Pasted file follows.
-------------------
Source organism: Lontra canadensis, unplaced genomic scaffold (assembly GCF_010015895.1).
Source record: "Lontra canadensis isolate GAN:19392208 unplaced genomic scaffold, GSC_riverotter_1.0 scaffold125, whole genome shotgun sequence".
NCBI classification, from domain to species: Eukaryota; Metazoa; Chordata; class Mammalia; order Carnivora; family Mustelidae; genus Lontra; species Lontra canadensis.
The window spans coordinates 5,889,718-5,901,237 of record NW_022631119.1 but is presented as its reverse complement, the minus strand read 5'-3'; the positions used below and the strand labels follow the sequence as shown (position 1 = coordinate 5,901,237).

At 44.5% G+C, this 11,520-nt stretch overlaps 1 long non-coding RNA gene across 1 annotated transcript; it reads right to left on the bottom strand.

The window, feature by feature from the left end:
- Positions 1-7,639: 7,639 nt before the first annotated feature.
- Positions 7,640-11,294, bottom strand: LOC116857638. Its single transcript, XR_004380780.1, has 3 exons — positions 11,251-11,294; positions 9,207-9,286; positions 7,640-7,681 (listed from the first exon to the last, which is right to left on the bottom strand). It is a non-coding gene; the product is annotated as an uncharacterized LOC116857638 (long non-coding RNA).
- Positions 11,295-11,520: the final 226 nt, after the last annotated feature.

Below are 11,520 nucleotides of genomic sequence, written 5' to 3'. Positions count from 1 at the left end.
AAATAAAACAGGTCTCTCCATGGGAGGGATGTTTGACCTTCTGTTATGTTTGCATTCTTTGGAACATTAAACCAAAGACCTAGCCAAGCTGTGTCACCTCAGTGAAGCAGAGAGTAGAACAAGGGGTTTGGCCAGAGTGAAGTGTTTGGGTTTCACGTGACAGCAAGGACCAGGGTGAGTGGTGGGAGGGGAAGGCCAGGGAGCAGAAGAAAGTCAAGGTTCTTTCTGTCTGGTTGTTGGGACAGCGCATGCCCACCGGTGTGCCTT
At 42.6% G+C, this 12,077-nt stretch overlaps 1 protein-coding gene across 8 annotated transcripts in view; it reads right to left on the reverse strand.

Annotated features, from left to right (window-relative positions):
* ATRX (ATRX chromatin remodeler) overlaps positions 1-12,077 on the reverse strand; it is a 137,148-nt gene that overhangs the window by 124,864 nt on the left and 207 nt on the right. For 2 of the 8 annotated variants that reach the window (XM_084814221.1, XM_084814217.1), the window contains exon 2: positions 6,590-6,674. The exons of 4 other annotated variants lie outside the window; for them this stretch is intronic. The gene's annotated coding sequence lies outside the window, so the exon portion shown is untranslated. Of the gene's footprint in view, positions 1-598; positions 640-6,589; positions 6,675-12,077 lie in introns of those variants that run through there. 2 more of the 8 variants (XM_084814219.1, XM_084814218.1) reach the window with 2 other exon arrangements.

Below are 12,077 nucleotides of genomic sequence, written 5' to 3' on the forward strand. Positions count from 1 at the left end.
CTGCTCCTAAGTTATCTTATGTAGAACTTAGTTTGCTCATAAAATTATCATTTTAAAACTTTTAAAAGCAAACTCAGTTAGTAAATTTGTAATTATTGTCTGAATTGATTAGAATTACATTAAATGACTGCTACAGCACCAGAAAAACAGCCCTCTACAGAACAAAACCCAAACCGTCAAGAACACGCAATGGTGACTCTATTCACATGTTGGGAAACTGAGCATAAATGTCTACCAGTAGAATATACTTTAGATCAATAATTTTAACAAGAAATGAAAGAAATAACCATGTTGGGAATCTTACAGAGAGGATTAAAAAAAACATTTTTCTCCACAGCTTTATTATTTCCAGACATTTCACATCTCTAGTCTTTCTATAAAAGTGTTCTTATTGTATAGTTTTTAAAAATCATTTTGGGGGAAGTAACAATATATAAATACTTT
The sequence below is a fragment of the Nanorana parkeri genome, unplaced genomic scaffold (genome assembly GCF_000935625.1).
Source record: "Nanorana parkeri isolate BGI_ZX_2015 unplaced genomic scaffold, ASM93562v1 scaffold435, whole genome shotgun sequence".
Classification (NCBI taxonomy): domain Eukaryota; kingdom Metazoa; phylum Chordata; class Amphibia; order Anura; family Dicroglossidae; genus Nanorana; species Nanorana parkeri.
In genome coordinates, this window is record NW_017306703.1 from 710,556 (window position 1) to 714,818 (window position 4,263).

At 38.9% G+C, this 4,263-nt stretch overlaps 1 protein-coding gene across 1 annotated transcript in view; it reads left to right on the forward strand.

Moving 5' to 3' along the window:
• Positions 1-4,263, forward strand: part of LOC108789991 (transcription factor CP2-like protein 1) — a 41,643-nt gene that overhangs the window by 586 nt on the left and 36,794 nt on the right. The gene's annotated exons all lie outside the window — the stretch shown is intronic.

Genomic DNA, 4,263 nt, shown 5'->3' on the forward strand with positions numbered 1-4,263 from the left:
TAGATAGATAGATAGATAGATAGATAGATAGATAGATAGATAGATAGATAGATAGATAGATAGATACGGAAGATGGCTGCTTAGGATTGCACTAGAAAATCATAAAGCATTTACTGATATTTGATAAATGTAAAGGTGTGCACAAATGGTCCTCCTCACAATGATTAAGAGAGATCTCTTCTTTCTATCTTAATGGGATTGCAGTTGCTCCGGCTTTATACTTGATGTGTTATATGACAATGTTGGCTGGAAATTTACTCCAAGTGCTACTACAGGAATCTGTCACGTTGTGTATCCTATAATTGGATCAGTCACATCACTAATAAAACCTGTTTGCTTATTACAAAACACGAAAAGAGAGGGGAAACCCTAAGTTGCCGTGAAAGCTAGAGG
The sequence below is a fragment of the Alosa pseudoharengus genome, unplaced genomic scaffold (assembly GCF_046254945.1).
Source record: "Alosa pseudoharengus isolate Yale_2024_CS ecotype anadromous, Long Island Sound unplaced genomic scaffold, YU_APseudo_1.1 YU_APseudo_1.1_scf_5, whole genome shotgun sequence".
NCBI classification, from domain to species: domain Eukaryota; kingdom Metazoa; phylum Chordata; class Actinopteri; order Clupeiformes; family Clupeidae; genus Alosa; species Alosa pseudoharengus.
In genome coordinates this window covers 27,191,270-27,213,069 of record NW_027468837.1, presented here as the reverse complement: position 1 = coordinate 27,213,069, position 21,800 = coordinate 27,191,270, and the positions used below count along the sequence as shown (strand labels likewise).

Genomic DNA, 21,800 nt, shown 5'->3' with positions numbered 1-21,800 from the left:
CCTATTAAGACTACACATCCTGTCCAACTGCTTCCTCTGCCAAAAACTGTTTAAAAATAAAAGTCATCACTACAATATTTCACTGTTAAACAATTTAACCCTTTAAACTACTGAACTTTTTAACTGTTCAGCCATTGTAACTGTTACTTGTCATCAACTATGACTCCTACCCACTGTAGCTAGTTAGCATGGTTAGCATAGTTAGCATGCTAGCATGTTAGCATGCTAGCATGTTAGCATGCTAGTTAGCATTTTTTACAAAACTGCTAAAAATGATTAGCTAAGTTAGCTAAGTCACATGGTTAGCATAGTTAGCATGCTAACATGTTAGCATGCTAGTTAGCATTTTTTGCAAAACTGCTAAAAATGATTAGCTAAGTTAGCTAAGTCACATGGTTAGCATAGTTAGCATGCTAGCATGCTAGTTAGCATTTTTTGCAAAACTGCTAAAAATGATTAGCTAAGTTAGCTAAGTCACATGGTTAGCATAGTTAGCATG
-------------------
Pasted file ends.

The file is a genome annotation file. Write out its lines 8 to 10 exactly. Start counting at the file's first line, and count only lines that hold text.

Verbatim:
- Positions 7,640-11,294, bottom strand: LOC116857638. Its single transcript, XR_004380780.1, has 3 exons — positions 11,251-11,294; positions 9,207-9,286; positions 7,640-7,681 (listed from the first exon to the last, which is right to left on the bottom strand). It is a non-coding gene; the product is annotated as an uncharacterized LOC116857638 (long non-coding RNA).
- Positions 11,295-11,520: the final 226 nt, after the last annotated feature.

Below are 11,520 nucleotides of genomic sequence, written 5' to 3'. Positions count from 1 at the left end.